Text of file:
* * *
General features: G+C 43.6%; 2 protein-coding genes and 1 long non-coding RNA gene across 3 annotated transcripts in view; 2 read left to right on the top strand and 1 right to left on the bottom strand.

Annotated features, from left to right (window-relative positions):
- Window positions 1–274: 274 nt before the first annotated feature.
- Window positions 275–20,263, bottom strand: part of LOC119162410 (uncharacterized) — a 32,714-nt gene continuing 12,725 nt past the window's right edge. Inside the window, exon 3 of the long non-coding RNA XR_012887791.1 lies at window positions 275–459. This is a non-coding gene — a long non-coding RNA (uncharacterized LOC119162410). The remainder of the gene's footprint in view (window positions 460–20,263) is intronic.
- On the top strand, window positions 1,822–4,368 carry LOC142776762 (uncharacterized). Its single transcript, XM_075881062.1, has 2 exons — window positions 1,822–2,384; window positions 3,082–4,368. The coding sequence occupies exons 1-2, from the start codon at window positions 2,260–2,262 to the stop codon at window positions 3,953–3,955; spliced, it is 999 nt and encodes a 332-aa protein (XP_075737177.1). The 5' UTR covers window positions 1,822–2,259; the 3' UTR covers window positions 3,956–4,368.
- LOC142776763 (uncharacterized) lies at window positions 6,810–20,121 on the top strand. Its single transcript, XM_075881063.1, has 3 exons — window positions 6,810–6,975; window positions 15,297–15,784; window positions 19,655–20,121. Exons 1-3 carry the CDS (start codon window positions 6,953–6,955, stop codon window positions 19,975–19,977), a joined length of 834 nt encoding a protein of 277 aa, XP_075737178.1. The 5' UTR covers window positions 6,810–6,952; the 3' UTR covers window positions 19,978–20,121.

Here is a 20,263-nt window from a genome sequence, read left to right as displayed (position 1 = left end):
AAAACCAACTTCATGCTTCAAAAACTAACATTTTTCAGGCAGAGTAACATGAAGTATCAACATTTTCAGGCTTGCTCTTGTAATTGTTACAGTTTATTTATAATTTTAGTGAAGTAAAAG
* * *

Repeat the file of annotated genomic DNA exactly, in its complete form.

General features: G+C 43.6%; 2 protein-coding genes and 1 long non-coding RNA gene across 3 annotated transcripts in view; 2 read left to right on the top strand and 1 right to left on the bottom strand.

Annotated features, from left to right (window-relative positions):
- Window positions 1–274: 274 nt before the first annotated feature.
- Window positions 275–20,263, bottom strand: part of LOC119162410 (uncharacterized) — a 32,714-nt gene continuing 12,725 nt past the window's right edge. Inside the window, exon 3 of the long non-coding RNA XR_012887791.1 lies at window positions 275–459. This is a non-coding gene — a long non-coding RNA (uncharacterized LOC119162410). The remainder of the gene's footprint in view (window positions 460–20,263) is intronic.
- On the top strand, window positions 1,822–4,368 carry LOC142776762 (uncharacterized). Its single transcript, XM_075881062.1, has 2 exons — window positions 1,822–2,384; window positions 3,082–4,368. The coding sequence occupies exons 1-2, from the start codon at window positions 2,260–2,262 to the stop codon at window positions 3,953–3,955; spliced, it is 999 nt and encodes a 332-aa protein (XP_075737177.1). The 5' UTR covers window positions 1,822–2,259; the 3' UTR covers window positions 3,956–4,368.
- LOC142776763 (uncharacterized) lies at window positions 6,810–20,121 on the top strand. Its single transcript, XM_075881063.1, has 3 exons — window positions 6,810–6,975; window positions 15,297–15,784; window positions 19,655–20,121. Exons 1-3 carry the CDS (start codon window positions 6,953–6,955, stop codon window positions 19,975–19,977), a joined length of 834 nt encoding a protein of 277 aa, XP_075737178.1. The 5' UTR covers window positions 6,810–6,952; the 3' UTR covers window positions 19,978–20,121.

Here is a 20,263-nt window from a genome sequence, read left to right as displayed (position 1 = left end):
AAAACCAACTTCATGCTTCAAAAACTAACATTTTTCAGGCAGAGTAACATGAAGTATCAACATTTTCAGGCTTGCTCTTGTAATTGTTACAGTTTATTTATAATTTTAGTGAAGTAAAAG